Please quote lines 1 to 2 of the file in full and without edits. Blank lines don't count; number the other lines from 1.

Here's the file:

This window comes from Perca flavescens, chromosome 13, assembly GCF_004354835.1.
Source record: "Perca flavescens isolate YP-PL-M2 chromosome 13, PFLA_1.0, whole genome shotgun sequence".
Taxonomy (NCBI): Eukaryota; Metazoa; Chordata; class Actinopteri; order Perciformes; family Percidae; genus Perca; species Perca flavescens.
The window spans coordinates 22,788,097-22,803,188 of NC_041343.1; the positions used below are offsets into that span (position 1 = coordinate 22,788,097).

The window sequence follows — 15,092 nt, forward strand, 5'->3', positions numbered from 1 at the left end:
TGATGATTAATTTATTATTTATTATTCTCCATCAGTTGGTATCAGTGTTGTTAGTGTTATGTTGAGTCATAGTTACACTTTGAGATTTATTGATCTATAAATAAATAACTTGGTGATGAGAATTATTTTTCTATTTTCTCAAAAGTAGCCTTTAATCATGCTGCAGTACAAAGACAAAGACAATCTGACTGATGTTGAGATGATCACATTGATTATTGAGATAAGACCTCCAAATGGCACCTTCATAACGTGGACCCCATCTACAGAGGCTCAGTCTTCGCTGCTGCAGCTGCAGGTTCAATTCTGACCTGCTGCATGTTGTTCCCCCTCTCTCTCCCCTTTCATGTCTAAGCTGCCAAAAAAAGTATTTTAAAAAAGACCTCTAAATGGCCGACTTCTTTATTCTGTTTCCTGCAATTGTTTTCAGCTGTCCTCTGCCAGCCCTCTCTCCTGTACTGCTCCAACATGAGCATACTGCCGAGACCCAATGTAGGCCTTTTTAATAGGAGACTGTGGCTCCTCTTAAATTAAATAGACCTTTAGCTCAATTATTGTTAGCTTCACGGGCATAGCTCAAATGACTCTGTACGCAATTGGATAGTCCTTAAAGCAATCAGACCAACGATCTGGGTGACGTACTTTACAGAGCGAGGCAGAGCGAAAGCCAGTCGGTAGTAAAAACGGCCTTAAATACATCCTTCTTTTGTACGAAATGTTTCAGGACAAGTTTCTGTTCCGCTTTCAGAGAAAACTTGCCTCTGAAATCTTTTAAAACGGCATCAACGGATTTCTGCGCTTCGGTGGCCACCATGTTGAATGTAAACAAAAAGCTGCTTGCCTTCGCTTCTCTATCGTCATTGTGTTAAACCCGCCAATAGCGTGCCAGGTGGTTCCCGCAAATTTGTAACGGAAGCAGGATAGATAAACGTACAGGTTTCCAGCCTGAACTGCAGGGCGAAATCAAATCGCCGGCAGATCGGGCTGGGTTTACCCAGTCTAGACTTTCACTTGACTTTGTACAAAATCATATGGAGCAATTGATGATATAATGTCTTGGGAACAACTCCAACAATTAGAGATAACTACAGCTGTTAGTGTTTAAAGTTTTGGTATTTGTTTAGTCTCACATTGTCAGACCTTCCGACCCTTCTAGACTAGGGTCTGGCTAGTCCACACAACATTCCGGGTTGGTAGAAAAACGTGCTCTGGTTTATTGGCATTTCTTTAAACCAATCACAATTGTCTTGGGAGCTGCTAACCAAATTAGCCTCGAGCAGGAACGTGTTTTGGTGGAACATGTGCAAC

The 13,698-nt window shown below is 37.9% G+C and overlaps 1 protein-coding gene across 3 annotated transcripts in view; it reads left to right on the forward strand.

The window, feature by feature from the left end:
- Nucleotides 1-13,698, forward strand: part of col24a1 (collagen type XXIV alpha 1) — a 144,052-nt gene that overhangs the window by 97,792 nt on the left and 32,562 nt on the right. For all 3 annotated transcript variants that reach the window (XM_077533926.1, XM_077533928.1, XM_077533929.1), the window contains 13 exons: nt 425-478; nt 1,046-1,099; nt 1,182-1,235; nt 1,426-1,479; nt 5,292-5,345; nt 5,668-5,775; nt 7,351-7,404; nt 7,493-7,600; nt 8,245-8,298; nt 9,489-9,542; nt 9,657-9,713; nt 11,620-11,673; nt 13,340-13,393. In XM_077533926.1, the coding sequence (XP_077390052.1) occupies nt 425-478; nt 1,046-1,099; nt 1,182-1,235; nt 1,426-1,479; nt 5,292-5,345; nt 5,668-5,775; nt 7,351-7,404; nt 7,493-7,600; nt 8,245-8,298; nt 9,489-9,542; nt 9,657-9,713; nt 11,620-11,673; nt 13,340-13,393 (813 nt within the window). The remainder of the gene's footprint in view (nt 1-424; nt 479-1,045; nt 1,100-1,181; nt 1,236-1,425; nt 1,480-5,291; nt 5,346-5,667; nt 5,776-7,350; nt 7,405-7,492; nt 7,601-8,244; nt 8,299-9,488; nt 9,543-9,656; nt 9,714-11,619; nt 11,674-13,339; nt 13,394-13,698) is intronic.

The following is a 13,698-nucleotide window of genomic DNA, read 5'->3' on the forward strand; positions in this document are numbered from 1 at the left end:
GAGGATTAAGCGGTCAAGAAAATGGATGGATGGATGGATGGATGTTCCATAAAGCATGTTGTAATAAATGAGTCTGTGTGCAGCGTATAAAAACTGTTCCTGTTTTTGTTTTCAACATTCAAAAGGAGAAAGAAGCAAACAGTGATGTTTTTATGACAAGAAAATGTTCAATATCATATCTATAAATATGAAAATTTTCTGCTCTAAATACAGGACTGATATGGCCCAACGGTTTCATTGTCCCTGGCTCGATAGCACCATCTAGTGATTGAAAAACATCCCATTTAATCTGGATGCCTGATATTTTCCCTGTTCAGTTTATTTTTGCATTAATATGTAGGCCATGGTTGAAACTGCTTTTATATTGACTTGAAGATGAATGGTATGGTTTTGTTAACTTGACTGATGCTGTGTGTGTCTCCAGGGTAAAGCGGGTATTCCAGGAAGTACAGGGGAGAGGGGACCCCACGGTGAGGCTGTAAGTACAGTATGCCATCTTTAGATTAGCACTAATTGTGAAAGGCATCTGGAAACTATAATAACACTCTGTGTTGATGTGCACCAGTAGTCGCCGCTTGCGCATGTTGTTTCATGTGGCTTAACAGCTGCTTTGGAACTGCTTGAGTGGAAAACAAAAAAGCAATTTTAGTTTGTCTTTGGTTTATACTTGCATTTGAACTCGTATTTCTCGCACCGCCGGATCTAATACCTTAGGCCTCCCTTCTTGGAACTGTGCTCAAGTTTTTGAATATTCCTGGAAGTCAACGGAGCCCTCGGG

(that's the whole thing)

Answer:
This window comes from Perca flavescens, chromosome 13, assembly GCF_004354835.1.
Source record: "Perca flavescens isolate YP-PL-M2 chromosome 13, PFLA_1.0, whole genome shotgun sequence".